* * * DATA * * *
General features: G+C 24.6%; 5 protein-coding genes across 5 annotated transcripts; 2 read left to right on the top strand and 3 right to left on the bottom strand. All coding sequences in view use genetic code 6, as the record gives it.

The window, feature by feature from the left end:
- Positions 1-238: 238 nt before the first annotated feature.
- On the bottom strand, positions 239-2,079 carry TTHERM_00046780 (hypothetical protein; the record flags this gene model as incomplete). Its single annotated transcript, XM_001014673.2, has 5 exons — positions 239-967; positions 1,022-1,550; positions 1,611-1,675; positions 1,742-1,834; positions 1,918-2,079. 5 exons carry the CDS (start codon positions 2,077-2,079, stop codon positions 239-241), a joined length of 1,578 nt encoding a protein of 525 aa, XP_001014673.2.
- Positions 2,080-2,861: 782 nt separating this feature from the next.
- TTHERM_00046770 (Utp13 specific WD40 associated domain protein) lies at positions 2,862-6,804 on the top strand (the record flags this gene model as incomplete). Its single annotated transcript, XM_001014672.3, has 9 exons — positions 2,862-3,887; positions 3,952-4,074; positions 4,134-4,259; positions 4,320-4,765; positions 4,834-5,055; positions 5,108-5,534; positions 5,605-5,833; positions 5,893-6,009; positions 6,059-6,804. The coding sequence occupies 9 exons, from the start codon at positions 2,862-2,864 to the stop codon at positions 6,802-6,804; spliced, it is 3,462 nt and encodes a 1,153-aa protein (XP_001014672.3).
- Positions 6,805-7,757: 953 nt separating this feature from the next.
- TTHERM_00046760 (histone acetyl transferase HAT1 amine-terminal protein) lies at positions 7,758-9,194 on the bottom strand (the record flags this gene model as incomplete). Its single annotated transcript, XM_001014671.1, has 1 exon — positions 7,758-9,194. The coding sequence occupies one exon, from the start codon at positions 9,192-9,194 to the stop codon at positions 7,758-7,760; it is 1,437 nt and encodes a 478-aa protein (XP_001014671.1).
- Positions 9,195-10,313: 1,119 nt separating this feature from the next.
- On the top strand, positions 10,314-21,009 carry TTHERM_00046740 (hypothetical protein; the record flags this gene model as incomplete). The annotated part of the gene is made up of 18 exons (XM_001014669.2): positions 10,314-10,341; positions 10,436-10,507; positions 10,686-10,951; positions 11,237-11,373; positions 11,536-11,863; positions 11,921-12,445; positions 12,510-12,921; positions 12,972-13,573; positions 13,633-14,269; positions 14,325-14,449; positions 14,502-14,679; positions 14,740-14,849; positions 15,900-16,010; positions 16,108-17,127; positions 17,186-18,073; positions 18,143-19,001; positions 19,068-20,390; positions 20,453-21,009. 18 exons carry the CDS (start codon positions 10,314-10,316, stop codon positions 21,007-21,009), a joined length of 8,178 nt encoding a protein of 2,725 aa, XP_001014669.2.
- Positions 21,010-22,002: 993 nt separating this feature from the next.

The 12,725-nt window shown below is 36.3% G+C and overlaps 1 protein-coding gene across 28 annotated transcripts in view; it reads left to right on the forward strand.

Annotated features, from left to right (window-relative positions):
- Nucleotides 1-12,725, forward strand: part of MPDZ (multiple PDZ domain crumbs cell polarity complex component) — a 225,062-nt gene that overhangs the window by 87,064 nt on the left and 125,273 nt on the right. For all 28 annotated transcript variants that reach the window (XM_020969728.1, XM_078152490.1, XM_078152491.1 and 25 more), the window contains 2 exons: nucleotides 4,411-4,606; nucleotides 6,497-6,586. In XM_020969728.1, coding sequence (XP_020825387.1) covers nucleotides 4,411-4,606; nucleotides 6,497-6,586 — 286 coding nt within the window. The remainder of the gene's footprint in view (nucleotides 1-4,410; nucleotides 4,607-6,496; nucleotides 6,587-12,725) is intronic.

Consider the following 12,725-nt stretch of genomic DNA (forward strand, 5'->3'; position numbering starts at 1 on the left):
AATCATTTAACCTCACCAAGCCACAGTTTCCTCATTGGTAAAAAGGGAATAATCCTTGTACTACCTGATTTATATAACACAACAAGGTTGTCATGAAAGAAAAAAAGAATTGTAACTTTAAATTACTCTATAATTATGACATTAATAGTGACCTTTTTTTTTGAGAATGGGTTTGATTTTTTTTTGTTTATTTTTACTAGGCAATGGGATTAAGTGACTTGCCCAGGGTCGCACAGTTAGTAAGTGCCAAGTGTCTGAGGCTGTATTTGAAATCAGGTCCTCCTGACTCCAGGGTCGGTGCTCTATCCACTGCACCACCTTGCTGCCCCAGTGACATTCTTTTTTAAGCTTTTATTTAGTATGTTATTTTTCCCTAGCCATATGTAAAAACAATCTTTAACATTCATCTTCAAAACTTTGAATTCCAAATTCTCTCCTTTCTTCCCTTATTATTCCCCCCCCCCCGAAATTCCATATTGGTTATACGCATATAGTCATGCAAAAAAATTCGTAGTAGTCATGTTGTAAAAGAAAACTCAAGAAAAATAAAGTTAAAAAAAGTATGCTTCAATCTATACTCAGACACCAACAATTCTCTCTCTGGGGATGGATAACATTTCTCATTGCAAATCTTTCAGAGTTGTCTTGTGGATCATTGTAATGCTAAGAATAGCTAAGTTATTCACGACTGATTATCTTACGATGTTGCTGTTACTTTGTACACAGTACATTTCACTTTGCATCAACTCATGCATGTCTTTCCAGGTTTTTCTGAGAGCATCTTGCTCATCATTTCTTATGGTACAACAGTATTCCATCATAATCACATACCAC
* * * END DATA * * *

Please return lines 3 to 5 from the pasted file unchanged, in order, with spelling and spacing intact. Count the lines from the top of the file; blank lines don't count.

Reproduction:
- Positions 1-238: 238 nt before the first annotated feature.
- On the bottom strand, positions 239-2,079 carry TTHERM_00046780 (hypothetical protein; the record flags this gene model as incomplete). Its single annotated transcript, XM_001014673.2, has 5 exons — positions 239-967; positions 1,022-1,550; positions 1,611-1,675; positions 1,742-1,834; positions 1,918-2,079. 5 exons carry the CDS (start codon positions 2,077-2,079, stop codon positions 239-241), a joined length of 1,578 nt encoding a protein of 525 aa, XP_001014673.2.
- Positions 2,080-2,861: 782 nt separating this feature from the next.